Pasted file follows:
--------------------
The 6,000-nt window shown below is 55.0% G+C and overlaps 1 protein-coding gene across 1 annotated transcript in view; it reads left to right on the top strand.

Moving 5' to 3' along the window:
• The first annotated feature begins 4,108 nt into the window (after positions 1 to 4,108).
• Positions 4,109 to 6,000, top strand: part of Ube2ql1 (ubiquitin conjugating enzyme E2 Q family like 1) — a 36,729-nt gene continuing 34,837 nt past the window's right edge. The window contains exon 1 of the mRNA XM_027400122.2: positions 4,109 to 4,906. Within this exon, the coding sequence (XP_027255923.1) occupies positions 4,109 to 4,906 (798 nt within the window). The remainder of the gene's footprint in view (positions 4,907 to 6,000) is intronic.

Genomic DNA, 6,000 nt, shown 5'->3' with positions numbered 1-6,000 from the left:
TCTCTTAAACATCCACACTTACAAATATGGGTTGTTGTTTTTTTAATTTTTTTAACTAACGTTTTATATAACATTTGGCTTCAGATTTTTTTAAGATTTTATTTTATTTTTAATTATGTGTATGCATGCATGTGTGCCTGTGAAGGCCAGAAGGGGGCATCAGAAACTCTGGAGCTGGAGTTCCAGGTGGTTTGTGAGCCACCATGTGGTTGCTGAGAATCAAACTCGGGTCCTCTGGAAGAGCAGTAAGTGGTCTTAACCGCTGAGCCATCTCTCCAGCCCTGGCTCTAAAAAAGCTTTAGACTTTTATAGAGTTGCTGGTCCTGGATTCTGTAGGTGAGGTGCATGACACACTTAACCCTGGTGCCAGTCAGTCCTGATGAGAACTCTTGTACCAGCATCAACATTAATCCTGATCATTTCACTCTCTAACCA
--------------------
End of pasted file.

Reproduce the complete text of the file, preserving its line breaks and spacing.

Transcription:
The 6,000-nt window shown below is 55.0% G+C and overlaps 1 protein-coding gene across 1 annotated transcript in view; it reads left to right on the top strand.

Moving 5' to 3' along the window:
• The first annotated feature begins 4,108 nt into the window (after positions 1 to 4,108).
• Positions 4,109 to 6,000, top strand: part of Ube2ql1 (ubiquitin conjugating enzyme E2 Q family like 1) — a 36,729-nt gene continuing 34,837 nt past the window's right edge. The window contains exon 1 of the mRNA XM_027400122.2: positions 4,109 to 4,906. Within this exon, the coding sequence (XP_027255923.1) occupies positions 4,109 to 4,906 (798 nt within the window). The remainder of the gene's footprint in view (positions 4,907 to 6,000) is intronic.

Genomic DNA, 6,000 nt, shown 5'->3' with positions numbered 1-6,000 from the left:
TCTCTTAAACATCCACACTTACAAATATGGGTTGTTGTTTTTTTAATTTTTTTAACTAACGTTTTATATAACATTTGGCTTCAGATTTTTTTAAGATTTTATTTTATTTTTAATTATGTGTATGCATGCATGTGTGCCTGTGAAGGCCAGAAGGGGGCATCAGAAACTCTGGAGCTGGAGTTCCAGGTGGTTTGTGAGCCACCATGTGGTTGCTGAGAATCAAACTCGGGTCCTCTGGAAGAGCAGTAAGTGGTCTTAACCGCTGAGCCATCTCTCCAGCCCTGGCTCTAAAAAAGCTTTAGACTTTTATAGAGTTGCTGGTCCTGGATTCTGTAGGTGAGGTGCATGACACACTTAACCCTGGTGCCAGTCAGTCCTGATGAGAACTCTTGTACCAGCATCAACATTAATCCTGATCATTTCACTCTCTAACCA